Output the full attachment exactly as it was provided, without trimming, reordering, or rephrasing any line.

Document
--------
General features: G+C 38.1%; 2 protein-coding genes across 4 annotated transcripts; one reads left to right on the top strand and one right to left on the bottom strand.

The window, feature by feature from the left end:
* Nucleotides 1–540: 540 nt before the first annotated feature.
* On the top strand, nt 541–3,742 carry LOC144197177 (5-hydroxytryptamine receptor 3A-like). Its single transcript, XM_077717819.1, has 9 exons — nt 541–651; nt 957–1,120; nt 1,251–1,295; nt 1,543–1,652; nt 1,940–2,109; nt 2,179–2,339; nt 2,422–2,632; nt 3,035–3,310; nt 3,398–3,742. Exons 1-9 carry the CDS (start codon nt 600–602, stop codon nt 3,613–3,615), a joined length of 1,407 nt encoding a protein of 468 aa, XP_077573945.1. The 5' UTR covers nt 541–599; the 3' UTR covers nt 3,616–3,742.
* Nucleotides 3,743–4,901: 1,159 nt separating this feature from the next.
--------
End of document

General features: G+C 38.1%; 2 protein-coding genes across 4 annotated transcripts; one reads left to right on the top strand and one right to left on the bottom strand.

The window, feature by feature from the left end:
* Nucleotides 1–540: 540 nt before the first annotated feature.
* On the top strand, nt 541–3,742 carry LOC144197177 (5-hydroxytryptamine receptor 3A-like). Its single transcript, XM_077717819.1, has 9 exons — nt 541–651; nt 957–1,120; nt 1,251–1,295; nt 1,543–1,652; nt 1,940–2,109; nt 2,179–2,339; nt 2,422–2,632; nt 3,035–3,310; nt 3,398–3,742. Exons 1-9 carry the CDS (start codon nt 600–602, stop codon nt 3,613–3,615), a joined length of 1,407 nt encoding a protein of 468 aa, XP_077573945.1. The 5' UTR covers nt 541–599; the 3' UTR covers nt 3,616–3,742.
* Nucleotides 3,743–4,901: 1,159 nt separating this feature from the next.